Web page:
WASHINGTON (AP) — The nation's capital is swarming with women wearing crimson and cream, as one of the country's largest African-American sororities gathers to celebrate 100 years of sisterhood.
More than 12,000 members of Delta Sigma Theta Sorority Inc. are convening to mark the organization's centennial this weekend with activities including community service, a rededication and an awards ceremony.
"We want people to understand that we are still called to serve," said Gwendolyn Boyd, chair of the sorority's centennial events. "When we gather, we gather not to just socialize, but also to render service in every community."
Members from across the country participated in 22 projects throughout the District of Columbia on Friday in honor of their 22 founders.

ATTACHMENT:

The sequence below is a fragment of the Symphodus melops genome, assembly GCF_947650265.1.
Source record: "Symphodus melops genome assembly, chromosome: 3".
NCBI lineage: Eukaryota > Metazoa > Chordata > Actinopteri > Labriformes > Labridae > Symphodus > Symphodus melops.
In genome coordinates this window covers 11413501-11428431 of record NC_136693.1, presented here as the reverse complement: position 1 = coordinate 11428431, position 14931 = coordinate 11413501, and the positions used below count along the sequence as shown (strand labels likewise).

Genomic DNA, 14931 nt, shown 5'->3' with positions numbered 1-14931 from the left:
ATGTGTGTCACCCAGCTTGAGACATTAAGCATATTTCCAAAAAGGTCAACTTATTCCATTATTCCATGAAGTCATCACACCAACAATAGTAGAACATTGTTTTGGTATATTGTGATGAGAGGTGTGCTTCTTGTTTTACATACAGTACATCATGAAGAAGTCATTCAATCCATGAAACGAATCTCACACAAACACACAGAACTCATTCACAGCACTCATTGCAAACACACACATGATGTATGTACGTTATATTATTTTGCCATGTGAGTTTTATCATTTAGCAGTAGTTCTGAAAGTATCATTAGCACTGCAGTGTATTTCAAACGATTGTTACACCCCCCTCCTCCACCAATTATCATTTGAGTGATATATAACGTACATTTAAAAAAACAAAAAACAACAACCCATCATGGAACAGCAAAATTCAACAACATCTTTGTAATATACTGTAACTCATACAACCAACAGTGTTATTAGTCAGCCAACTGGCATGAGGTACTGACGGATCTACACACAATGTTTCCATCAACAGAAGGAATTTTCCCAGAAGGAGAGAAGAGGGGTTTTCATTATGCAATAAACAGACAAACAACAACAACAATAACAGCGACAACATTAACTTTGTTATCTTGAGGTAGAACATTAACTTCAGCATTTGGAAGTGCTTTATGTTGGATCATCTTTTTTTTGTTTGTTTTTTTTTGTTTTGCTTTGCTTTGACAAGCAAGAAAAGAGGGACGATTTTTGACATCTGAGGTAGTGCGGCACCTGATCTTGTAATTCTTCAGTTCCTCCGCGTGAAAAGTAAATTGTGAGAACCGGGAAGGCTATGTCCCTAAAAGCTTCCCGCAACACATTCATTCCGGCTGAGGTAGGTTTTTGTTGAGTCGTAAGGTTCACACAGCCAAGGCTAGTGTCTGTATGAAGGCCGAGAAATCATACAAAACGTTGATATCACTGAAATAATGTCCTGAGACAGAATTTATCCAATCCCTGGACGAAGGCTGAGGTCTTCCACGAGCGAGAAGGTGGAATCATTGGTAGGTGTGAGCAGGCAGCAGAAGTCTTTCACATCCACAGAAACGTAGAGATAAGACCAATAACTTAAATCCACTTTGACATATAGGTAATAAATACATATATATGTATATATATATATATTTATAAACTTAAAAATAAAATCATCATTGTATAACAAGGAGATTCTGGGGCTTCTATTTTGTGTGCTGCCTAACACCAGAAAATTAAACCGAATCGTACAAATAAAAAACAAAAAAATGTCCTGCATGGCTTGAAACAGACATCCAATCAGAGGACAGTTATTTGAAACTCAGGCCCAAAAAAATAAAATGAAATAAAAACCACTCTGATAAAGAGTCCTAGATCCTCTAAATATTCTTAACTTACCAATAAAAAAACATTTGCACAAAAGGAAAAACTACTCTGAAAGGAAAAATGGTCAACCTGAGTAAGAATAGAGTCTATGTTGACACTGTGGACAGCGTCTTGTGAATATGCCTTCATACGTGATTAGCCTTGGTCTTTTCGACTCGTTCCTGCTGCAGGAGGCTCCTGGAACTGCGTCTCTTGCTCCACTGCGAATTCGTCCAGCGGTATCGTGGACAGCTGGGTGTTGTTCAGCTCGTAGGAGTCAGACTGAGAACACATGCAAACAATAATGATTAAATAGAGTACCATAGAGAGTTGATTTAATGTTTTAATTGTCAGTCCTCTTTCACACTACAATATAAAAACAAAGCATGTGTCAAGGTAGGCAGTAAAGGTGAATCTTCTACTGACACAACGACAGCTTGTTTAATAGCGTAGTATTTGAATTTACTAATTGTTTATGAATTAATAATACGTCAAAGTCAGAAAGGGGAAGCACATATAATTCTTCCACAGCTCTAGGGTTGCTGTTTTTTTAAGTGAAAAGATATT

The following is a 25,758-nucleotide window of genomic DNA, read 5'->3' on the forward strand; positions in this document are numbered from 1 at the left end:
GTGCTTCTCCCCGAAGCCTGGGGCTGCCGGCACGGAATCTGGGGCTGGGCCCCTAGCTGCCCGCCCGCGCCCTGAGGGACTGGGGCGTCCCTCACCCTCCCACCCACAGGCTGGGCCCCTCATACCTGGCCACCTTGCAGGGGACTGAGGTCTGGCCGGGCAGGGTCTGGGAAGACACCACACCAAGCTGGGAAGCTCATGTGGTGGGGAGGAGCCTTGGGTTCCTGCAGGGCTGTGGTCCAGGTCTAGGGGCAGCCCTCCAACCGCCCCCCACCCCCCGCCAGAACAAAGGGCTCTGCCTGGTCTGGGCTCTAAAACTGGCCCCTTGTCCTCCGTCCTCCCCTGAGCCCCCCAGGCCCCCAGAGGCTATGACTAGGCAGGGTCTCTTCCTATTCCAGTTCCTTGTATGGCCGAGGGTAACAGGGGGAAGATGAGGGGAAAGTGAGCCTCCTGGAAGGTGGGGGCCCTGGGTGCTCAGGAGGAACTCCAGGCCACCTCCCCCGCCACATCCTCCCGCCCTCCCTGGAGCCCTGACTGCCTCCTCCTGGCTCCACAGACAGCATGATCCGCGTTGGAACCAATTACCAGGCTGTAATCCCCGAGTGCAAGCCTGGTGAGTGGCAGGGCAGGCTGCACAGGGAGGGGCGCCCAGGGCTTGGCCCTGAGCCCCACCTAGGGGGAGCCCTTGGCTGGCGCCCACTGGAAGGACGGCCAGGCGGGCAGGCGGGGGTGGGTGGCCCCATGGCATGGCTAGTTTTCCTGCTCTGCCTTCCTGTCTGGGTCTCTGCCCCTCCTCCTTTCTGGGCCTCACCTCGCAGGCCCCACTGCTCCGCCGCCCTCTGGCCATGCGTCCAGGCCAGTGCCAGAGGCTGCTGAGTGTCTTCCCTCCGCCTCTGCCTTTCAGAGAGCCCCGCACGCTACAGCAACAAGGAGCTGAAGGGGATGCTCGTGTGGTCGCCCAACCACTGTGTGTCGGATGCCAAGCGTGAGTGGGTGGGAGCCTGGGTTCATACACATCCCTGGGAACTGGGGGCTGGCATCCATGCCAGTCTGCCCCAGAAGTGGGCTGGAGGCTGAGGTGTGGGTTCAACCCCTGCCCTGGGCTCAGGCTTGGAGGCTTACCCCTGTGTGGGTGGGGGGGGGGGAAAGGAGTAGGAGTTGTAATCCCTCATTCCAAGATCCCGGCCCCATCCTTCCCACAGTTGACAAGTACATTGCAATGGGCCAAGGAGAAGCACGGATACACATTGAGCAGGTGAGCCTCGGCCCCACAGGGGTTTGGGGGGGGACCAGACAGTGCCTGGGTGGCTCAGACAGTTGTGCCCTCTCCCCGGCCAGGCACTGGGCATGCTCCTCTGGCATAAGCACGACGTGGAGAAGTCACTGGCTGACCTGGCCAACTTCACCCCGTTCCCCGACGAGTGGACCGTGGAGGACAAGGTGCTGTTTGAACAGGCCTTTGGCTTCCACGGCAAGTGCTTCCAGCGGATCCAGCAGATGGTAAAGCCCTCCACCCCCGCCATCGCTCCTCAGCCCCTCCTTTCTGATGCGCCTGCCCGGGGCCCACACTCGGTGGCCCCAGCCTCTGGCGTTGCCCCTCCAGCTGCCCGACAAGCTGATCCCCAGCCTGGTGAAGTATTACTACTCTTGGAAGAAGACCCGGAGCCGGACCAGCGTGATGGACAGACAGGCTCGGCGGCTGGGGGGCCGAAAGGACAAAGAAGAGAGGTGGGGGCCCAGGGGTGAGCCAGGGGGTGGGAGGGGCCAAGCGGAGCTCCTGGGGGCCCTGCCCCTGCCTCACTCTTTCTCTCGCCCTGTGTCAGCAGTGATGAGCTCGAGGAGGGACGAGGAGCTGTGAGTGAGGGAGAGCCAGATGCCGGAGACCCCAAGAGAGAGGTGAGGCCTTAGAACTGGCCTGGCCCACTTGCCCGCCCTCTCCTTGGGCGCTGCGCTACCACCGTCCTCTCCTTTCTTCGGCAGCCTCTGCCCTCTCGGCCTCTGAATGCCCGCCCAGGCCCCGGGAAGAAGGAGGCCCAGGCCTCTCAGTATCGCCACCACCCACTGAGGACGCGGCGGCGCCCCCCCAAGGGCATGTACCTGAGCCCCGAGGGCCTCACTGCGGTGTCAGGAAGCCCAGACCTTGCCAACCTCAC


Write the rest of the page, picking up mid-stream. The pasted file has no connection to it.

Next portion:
Boyd said the sorority was also using the weekend to thank those who have collaborated with them in service. They will hold a rededication luncheon and gala on Saturday that will be emceed by actors Tim Reid and Daphne Maxwell Reid.
The gala will honor members, organizations and individuals who represent the sorority's mantra, including the Rev. Jesse Jackson; Johnetta B. Cole, the director of the National Museum of African Art; comedian Bill Cosby and his wife, Camille; former U.N. Ambassador Andrew Young; syndicated radio host Tom Joyner; and U.S. Surgeon General Regina Benjamin. Also being honored: the National Association for the Advancement of Colored People, the National Urban League and the National Council of Negro Women.